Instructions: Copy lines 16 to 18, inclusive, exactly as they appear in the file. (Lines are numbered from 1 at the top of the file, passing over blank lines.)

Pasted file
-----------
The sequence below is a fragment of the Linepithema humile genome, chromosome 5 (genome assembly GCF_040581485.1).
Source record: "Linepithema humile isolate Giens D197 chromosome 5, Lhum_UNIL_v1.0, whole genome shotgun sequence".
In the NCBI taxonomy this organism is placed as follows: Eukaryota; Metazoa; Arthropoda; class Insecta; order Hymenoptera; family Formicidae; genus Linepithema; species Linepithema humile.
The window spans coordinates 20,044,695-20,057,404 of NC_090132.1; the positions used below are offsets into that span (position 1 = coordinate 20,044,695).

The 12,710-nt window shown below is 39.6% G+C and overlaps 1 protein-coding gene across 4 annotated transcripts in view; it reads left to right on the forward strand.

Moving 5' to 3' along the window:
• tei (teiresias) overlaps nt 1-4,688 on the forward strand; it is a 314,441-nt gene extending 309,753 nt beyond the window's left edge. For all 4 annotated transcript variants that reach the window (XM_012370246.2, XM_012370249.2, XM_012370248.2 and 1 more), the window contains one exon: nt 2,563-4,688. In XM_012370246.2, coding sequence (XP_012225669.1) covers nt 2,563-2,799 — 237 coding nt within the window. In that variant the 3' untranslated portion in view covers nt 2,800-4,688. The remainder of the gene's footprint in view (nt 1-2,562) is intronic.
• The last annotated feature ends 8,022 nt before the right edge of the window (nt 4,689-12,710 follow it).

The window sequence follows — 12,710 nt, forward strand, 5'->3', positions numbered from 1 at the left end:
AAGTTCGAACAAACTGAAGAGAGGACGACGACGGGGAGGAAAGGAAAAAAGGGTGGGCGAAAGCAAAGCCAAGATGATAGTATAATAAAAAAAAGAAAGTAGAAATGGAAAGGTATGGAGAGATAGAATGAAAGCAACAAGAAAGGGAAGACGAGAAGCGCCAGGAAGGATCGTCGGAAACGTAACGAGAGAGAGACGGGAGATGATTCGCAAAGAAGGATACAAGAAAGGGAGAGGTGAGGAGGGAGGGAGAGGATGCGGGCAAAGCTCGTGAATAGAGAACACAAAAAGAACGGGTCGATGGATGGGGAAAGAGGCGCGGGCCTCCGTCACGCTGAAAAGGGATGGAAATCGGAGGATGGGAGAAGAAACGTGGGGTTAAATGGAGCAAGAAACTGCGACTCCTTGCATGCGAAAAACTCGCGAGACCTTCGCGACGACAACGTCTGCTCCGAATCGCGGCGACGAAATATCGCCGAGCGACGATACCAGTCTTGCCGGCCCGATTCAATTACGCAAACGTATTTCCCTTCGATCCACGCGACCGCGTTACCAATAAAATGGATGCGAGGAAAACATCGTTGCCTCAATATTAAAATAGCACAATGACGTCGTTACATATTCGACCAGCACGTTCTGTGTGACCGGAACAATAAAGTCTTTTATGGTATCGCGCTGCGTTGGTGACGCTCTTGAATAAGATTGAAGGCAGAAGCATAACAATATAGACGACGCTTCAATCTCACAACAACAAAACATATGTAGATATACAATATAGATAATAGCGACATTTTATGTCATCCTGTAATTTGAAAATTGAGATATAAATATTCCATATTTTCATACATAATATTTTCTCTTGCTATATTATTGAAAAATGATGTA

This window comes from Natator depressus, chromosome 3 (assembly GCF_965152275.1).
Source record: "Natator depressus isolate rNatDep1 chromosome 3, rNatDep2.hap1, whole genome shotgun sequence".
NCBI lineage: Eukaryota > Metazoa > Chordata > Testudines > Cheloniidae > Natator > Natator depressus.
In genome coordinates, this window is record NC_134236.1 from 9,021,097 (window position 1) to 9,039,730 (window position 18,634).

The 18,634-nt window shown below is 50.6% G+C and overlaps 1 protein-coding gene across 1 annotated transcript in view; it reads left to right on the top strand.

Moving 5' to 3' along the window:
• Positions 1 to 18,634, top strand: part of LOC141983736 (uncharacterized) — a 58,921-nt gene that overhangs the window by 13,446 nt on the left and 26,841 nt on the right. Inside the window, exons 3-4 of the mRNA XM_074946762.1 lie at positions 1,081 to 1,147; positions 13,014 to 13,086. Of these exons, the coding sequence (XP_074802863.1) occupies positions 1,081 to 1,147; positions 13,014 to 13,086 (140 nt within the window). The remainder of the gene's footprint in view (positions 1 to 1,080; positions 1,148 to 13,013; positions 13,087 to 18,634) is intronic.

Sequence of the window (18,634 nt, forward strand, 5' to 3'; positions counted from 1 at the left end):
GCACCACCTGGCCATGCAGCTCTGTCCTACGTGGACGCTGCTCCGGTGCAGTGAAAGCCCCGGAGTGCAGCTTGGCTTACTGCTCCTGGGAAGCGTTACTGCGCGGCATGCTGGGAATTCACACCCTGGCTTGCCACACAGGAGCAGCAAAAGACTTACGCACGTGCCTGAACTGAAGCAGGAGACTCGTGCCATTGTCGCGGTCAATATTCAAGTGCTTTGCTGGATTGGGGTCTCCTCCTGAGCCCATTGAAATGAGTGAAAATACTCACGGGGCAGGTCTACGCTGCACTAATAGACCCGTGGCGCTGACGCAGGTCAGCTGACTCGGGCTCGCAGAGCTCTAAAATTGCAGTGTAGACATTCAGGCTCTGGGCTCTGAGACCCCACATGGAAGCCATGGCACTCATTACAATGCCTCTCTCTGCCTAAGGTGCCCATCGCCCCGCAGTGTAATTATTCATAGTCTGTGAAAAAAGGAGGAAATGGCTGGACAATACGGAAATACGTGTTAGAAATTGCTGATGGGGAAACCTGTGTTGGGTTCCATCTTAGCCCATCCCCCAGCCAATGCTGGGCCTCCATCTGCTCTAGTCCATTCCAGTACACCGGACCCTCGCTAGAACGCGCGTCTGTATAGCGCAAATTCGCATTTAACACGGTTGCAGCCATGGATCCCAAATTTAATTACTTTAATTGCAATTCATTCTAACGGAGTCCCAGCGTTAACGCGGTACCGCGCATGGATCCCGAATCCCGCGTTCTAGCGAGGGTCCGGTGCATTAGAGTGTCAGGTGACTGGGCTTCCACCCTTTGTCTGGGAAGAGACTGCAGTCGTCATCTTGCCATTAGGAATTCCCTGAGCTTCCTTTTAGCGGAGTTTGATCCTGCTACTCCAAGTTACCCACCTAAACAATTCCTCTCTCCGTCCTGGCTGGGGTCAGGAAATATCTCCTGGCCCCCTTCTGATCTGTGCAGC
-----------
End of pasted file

Moving 5' to 3' along the window:
• Positions 1 to 18,634, top strand: part of LOC141983736 (uncharacterized) — a 58,921-nt gene that overhangs the window by 13,446 nt on the left and 26,841 nt on the right. Inside the window, exons 3-4 of the mRNA XM_074946762.1 lie at positions 1,081 to 1,147; positions 13,014 to 13,086. Of these exons, the coding sequence (XP_074802863.1) occupies positions 1,081 to 1,147; positions 13,014 to 13,086 (140 nt within the window). The remainder of the gene's footprint in view (positions 1 to 1,080; positions 1,148 to 13,013; positions 13,087 to 18,634) is intronic.

Sequence of the window (18,634 nt, forward strand, 5' to 3'; positions counted from 1 at the left end):